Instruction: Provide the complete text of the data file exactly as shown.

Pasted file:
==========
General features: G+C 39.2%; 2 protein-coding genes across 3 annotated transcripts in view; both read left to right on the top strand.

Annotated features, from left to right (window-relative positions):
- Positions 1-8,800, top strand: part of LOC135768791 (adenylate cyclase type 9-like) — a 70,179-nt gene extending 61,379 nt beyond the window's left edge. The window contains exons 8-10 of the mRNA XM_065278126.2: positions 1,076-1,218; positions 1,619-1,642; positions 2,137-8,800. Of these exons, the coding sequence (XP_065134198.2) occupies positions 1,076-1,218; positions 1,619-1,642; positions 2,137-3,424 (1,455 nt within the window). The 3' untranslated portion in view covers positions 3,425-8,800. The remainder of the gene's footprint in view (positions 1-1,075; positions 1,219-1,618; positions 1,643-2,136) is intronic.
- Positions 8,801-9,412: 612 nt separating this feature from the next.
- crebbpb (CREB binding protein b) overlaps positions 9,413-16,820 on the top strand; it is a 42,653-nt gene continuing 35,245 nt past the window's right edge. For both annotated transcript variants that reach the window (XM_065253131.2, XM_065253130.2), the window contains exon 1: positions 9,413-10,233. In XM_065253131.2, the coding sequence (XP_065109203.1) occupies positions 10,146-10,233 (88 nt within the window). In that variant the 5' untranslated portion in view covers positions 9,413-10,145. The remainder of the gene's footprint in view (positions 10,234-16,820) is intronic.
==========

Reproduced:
General features: G+C 39.2%; 2 protein-coding genes across 3 annotated transcripts in view; both read left to right on the top strand.

Annotated features, from left to right (window-relative positions):
- Positions 1-8,800, top strand: part of LOC135768791 (adenylate cyclase type 9-like) — a 70,179-nt gene extending 61,379 nt beyond the window's left edge. The window contains exons 8-10 of the mRNA XM_065278126.2: positions 1,076-1,218; positions 1,619-1,642; positions 2,137-8,800. Of these exons, the coding sequence (XP_065134198.2) occupies positions 1,076-1,218; positions 1,619-1,642; positions 2,137-3,424 (1,455 nt within the window). The 3' untranslated portion in view covers positions 3,425-8,800. The remainder of the gene's footprint in view (positions 1-1,075; positions 1,219-1,618; positions 1,643-2,136) is intronic.
- Positions 8,801-9,412: 612 nt separating this feature from the next.
- crebbpb (CREB binding protein b) overlaps positions 9,413-16,820 on the top strand; it is a 42,653-nt gene continuing 35,245 nt past the window's right edge. For both annotated transcript variants that reach the window (XM_065253131.2, XM_065253130.2), the window contains exon 1: positions 9,413-10,233. In XM_065253131.2, the coding sequence (XP_065109203.1) occupies positions 10,146-10,233 (88 nt within the window). In that variant the 5' untranslated portion in view covers positions 9,413-10,145. The remainder of the gene's footprint in view (positions 10,234-16,820) is intronic.